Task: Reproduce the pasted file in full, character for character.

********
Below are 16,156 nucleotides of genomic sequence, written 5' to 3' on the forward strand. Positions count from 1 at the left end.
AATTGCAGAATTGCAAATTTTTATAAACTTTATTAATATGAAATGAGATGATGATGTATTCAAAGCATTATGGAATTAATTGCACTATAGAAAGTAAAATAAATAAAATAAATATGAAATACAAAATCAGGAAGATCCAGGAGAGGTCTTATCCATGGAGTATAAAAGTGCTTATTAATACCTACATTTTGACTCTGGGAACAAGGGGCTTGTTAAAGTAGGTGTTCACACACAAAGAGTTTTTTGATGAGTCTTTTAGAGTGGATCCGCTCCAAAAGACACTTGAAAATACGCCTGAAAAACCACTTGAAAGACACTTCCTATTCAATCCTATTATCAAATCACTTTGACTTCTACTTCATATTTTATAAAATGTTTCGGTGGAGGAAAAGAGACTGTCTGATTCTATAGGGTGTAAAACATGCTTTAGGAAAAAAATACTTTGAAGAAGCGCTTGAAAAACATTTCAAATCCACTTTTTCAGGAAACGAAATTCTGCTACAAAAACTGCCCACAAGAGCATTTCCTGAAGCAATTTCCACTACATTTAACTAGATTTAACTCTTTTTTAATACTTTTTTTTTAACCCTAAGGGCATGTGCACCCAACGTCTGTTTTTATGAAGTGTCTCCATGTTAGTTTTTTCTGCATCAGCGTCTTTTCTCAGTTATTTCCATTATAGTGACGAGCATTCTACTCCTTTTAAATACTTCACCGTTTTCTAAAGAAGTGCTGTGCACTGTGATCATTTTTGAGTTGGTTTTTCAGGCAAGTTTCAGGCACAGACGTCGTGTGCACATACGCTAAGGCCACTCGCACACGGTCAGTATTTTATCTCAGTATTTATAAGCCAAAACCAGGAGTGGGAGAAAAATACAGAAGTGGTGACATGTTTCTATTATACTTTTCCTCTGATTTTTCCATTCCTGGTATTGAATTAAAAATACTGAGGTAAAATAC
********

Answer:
Below are 16,156 nucleotides of genomic sequence, written 5' to 3' on the forward strand. Positions count from 1 at the left end.
AATTGCAGAATTGCAAATTTTTATAAACTTTATTAATATGAAATGAGATGATGATGTATTCAAAGCATTATGGAATTAATTGCACTATAGAAAGTAAAATAAATAAAATAAATATGAAATACAAAATCAGGAAGATCCAGGAGAGGTCTTATCCATGGAGTATAAAAGTGCTTATTAATACCTACATTTTGACTCTGGGAACAAGGGGCTTGTTAAAGTAGGTGTTCACACACAAAGAGTTTTTTGATGAGTCTTTTAGAGTGGATCCGCTCCAAAAGACACTTGAAAATACGCCTGAAAAACCACTTGAAAGACACTTCCTATTCAATCCTATTATCAAATCACTTTGACTTCTACTTCATATTTTATAAAATGTTTCGGTGGAGGAAAAGAGACTGTCTGATTCTATAGGGTGTAAAACATGCTTTAGGAAAAAAATACTTTGAAGAAGCGCTTGAAAAACATTTCAAATCCACTTTTTCAGGAAACGAAATTCTGCTACAAAAACTGCCCACAAGAGCATTTCCTGAAGCAATTTCCACTACATTTAACTAGATTTAACTCTTTTTTAATACTTTTTTTTTAACCCTAAGGGCATGTGCACCCAACGTCTGTTTTTATGAAGTGTCTCCATGTTAGTTTTTTCTGCATCAGCGTCTTTTCTCAGTTATTTCCATTATAGTGACGAGCATTCTACTCCTTTTAAATACTTCACCGTTTTCTAAAGAAGTGCTGTGCACTGTGATCATTTTTGAGTTGGTTTTTCAGGCAAGTTTCAGGCACAGACGTCGTGTGCACATACGCTAAGGCCACTCGCACACGGTCAGTATTTTATCTCAGTATTTATAAGCCAAAACCAGGAGTGGGAGAAAAATACAGAAGTGGTGACATGTTTCTATTATACTTTTCCTCTGATTTTTCCATTCCTGGTATTGAATTAAAAATACTGAGGTAAAATAC